In Country Archives

June 22, 2009

Imi Place Moldova - I like Moldova

June 17, 2009
It will be a week tomorrow since we first landed in Moldova, though it seems like much more time has passed. Internet has been limited but I will post every chance I get. My host family is the best!!! My mama gazda is soooo great. She is kind and keeps telling me how very happy she is that I am in her home. She makes me feel like a part of the family and wants to do everything for me, won’t let me help with dishes or to even clear my plate; she even did my laundry yesterday. Yes, I am spoilt. She likes to feed me a lot of food and I have to tell her that I can’t each so much in one sitting, she just wants to make sure that I am full. I love spending time with her because she tells me all about the history of the village and it’s great hearing her stories.
My house is great and I am going to be really sad to leave when it comes time to go to my site for the start of my assignment. Our garden is filled with apple, apricot, peach and pear trees, strawberries raspberries, cucumbers, squash, tomatoes and grapevines. There are cherry trees everywhere, those cherries that cost an arm and a leg in American grocery stores, I can go outside and pick right off the tree.
Our village is small, just over four thousand people. The air is fresh and the views from everywhere are stunning. There is corn, wheat, grapes, apples, cherries growing everywhere. There is a big hill right by my house and one of my colleagues and I have walked/run up it for our exercise twice already this week. It’s great since so much food is put in front of us. I can’t wait to go running in other parts of the village to explore more. The air here is clean and I must say that I realize now how stressed in was back in the US and now it’s all gone. I can sure get used to this.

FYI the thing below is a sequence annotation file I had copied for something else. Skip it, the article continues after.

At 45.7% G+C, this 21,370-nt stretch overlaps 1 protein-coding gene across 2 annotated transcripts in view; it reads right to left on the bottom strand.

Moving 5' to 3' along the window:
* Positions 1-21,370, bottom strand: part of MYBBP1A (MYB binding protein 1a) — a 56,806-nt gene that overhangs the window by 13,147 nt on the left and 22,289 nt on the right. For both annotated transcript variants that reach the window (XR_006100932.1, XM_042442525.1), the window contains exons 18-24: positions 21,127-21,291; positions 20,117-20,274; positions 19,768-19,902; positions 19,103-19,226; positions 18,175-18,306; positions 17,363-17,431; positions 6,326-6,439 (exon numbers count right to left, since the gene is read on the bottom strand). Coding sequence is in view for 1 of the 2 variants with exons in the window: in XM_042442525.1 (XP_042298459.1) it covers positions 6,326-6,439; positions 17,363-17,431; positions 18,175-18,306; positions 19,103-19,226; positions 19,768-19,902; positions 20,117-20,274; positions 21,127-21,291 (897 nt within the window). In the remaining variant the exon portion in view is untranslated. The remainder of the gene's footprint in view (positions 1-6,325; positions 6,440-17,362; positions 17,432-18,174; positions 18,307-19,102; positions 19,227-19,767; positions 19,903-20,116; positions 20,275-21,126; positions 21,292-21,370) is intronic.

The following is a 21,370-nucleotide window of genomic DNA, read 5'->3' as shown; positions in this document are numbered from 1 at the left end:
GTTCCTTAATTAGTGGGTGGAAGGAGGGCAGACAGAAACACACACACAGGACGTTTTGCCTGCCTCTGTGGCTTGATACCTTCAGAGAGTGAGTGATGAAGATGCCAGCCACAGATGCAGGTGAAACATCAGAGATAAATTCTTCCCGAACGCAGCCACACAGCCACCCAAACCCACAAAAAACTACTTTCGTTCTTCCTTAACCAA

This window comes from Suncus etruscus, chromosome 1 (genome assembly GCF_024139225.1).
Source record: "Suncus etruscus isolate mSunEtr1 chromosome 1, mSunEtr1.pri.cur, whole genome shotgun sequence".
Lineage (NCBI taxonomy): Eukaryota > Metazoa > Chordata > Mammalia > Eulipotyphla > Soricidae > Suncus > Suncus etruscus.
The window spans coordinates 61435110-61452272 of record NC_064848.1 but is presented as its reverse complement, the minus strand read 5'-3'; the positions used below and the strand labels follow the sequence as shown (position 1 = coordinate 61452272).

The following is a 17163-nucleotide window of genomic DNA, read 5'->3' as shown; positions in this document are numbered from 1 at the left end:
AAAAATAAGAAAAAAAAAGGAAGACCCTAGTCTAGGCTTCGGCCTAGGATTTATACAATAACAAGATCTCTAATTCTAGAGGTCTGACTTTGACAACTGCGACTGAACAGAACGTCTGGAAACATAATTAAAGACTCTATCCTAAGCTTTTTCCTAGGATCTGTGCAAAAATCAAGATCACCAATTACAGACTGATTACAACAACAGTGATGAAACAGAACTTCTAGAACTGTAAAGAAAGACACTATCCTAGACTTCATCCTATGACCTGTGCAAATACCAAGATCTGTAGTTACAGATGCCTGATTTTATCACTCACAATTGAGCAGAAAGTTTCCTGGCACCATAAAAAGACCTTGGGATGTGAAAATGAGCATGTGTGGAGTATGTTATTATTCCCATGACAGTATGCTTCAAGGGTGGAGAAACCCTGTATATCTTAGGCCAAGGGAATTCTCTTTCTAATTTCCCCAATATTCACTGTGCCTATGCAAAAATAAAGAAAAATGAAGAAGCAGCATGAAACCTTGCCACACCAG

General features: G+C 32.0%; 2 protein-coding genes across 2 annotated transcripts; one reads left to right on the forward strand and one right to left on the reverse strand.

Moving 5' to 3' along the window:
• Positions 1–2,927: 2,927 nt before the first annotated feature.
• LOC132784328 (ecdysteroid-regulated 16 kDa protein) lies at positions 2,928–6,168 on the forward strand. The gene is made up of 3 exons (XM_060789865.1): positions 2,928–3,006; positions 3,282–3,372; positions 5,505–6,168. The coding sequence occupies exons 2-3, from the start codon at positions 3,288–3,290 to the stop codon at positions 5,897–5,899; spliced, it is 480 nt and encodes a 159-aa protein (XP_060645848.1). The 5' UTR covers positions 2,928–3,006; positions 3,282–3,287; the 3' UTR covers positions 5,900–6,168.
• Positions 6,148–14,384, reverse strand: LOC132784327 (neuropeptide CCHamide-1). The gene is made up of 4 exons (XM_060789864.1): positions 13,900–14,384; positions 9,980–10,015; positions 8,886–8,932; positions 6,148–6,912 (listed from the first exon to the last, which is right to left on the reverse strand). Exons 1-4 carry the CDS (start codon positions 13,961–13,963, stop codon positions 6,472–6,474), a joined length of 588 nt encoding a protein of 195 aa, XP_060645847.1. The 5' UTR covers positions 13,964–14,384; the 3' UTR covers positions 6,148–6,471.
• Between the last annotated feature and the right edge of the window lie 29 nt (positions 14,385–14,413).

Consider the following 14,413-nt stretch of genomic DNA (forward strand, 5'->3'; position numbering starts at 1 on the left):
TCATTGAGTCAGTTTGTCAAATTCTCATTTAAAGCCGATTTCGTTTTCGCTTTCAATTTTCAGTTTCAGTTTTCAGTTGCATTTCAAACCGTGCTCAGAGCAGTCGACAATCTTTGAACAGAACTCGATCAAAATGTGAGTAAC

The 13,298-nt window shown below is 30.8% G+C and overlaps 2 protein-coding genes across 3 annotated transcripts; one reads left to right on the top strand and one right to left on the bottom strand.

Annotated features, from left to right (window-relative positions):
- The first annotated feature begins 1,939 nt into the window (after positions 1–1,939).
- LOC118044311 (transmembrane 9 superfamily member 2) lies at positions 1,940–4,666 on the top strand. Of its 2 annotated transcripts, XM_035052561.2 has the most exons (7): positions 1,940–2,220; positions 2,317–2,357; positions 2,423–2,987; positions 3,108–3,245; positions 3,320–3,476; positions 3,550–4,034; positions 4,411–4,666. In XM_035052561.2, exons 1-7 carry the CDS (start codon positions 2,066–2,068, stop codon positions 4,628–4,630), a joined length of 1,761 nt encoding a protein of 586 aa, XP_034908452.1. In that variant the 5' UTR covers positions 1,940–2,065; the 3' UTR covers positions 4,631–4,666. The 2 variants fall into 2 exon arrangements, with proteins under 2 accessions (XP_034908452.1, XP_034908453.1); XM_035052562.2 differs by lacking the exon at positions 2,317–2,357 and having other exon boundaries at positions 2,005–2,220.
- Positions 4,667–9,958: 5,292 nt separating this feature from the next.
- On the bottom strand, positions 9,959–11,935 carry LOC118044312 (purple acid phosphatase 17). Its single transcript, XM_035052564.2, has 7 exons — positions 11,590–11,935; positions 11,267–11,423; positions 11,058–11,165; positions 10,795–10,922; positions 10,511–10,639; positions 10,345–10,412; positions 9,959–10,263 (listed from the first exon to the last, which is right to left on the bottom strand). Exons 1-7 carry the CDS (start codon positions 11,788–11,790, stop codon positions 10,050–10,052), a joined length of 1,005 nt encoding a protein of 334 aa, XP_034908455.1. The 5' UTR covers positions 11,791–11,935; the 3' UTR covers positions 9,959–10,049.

Language classes continue to be intense but I am doing great. I really enjoy classes and our teachers are great. Our schedule for training is pretty full as our group (COD) have only eight weeks of training now and the remaining two at a later time, while the others –Agribusiness, Health and Education have their ten weeks all at once.
Well, gotta go do my homework for language class tomorrow.
O ziua buna. (Have a nice day)

June 12, 2009

Moldova is absolutely beautiful.
We got here and it rained on us a little as we walked from the plane to the arrival hall. I would like to think of them as showers of blessing. As I got on the Turkish Air flight from Istanbul and took my seat, I had this feeling of “OMG, what am I getting myself into?” This was my first time feeling overwhelmed and the first time it really hit me that I was officially a Peace Corp Trainee (PCT) and that I was going to a place that a lot of people I knew did not know was on the map. I soon fell asleep, however, and it passed.